Eros, Greek God of Passion and Lust

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Wigington, Patti. "Eros, Greek God of Passion and Lust." ThoughtCo, Feb. 18, 2017, thoughtco.com/eros-greek-god-of-passion-and-lust-2561962. Wigington, Patti. (2017, February 18). Eros, Greek God of Passion and Lust. Retrieved from https://www.thoughtco.com/eros-greek-god-of-passion-and-lust-2561962 Wigington, Patti. "Eros, Greek God of Passion and Lust." ThoughtCo. https://www.thoughtco.com/eros-greek-god-of-passion-and-lust-2561962 (accessed October 23, 2017).
Statue of Eros
Daryl Benson / Getty Images

Often described as a son of Aphrodite by her lover Ares, the god of war, Eros was a Greek god of lust and primal sexual desire. In fact, the word erotic comes from his name. He is personified in all kinds of love and lust -- heterosexual and homosexual -- and was worshiped at the center of a fertility cult that honored both Eros and Aphrodite together.

Eros in Mythology

There does seem to be some question about Eros' parentage.

In later Greek myth he is indicated to be Aphrodite's son, but Hesiod portrays him as merely her servant or attendant. Some stories say Eros is the child of Iris and Zephyrus, and early sources, such as Aristophanes, say he is the offspring of Nix and Erebus, which would make him quite an old god indeed.

During the classical Roman period, Eros evolved into Cupid, and became portrayed as the chubby cherub that still remains as a popular image today. He is typically shown blindfolded -- because, after all, love is blind -- and carrying a bow, with which he shot arrows at his intended targets. As Cupid, he is often invoked as a god of pure love during Valentine's Day, but in his original form, Eros was mostly about lust and passion.

Early History and Worship

Eros was honored in a general way across much of the ancient Greek world, but there were also specific temples and cults dedicated to his worship, particularly in the southern and central cities.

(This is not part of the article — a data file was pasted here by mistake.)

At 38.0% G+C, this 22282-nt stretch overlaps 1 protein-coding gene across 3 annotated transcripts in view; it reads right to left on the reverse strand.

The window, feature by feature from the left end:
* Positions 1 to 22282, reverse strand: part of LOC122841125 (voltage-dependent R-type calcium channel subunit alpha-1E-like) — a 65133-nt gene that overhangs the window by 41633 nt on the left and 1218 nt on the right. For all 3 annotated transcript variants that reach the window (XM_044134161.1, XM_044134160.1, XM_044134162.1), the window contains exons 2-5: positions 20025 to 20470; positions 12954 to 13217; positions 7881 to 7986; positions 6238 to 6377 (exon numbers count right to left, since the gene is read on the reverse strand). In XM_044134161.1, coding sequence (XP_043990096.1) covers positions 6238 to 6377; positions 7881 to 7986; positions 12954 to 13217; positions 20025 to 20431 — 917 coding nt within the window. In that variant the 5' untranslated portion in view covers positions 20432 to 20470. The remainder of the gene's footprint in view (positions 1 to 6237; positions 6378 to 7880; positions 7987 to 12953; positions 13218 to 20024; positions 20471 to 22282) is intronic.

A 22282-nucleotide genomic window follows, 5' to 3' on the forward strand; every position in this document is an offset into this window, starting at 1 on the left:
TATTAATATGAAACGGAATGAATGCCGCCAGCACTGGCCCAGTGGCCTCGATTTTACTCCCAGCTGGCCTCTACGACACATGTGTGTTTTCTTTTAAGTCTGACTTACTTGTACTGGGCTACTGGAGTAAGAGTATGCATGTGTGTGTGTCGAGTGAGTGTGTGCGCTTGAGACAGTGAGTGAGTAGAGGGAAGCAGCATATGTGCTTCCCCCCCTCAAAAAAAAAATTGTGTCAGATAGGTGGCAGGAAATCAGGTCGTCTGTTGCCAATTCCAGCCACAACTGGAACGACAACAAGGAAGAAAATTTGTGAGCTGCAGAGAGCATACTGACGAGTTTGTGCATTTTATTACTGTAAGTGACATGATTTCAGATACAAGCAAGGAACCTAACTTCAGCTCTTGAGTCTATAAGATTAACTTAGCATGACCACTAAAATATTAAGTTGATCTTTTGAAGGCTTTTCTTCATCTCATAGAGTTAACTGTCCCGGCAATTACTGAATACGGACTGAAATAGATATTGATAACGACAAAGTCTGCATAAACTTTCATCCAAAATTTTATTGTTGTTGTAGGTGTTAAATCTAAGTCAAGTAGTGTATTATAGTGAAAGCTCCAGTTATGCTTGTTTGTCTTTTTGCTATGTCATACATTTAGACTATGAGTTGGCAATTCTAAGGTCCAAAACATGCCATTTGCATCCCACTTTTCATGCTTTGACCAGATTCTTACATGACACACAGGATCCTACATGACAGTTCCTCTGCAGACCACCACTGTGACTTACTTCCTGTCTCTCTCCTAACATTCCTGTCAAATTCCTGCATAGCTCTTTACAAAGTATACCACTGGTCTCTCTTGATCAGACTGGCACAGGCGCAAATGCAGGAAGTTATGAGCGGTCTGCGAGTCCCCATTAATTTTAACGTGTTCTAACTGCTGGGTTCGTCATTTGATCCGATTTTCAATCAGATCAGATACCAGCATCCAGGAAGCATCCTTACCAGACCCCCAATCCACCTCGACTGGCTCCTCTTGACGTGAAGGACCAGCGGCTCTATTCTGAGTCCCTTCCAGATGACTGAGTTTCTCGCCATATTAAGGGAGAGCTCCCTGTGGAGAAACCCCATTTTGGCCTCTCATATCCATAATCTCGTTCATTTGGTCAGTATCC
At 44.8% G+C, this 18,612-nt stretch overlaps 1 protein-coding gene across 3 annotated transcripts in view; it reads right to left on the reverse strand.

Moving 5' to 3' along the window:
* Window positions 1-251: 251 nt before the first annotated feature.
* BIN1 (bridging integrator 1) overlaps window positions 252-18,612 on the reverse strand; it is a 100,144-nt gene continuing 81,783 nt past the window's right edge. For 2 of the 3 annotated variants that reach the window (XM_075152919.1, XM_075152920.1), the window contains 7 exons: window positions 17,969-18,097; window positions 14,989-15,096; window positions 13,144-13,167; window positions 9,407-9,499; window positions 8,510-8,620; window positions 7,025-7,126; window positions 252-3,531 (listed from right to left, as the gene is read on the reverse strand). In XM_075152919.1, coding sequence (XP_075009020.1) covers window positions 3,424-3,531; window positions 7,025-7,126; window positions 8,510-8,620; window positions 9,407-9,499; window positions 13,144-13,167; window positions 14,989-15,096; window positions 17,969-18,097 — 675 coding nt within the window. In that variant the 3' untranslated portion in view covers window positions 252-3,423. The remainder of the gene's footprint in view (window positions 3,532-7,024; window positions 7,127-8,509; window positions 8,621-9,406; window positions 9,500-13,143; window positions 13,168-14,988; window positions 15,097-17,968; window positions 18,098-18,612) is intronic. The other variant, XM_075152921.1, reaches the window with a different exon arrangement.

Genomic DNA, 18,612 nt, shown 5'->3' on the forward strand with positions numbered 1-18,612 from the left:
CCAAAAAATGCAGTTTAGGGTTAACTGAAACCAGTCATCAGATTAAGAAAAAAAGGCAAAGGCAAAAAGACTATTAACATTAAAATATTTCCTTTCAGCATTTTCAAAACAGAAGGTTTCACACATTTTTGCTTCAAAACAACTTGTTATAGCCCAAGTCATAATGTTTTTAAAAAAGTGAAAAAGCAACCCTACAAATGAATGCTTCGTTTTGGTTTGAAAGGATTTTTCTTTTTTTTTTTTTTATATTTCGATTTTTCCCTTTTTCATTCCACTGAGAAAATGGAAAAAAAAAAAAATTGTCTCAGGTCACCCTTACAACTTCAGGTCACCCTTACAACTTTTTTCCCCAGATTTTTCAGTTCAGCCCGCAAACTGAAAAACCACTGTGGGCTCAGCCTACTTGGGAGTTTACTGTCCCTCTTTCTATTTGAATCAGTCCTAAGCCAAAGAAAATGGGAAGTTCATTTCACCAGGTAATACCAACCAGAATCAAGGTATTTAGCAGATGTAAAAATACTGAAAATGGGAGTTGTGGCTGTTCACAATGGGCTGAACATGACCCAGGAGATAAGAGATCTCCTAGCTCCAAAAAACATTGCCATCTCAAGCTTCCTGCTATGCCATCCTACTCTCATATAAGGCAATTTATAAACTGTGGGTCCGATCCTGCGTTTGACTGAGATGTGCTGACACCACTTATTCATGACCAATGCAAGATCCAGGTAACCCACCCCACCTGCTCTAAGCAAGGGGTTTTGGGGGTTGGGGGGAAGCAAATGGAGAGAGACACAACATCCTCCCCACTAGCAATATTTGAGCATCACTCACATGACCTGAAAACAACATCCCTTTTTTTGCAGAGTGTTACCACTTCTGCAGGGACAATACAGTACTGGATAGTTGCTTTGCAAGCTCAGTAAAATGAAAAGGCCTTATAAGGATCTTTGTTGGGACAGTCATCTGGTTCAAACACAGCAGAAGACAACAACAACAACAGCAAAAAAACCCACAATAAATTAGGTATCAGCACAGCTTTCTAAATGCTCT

The Greek writer Callistratus described a statue of Eros that appeared in the temple at Thespeia, the earliest known, and most popular cult site. Callistratus' summary is extremely poetic... and borders on the erotic.

"The Eros, the workmanship of Praxiteles, was Eros himself, a boy in the bloom of youth with wings and bow. Bronze gave expression to him, and as though giving expression to Eros as a great and dominating god, it was itself subdued by Eros; for it could not endure to be only bronze, but it became Eros just as he was. You might have seen the bronze losing its hardness and becoming marvelously delicate in the direction of plumpness and, to put the matter briefly, the material proving equal to fulfilling all the obligations that were laid upon it. It was supple but without effeminacy; and while it had the proper color of bronze, it looked bright and fresh; and though it was quite devoid of actual motion, it was ready to display motion; for though it was fixed solidly on a pedestal, it deceived one into thinking that it possessed the power to fly... As I gazed on this work of art, the belief came over me that Daidalos had indeed wrought a dancing group in motion and had bestowed sensation upon gold, while Praxiteles had all but put intelligence into his image of Eros and had so contrived that it should cleave the air with its wings.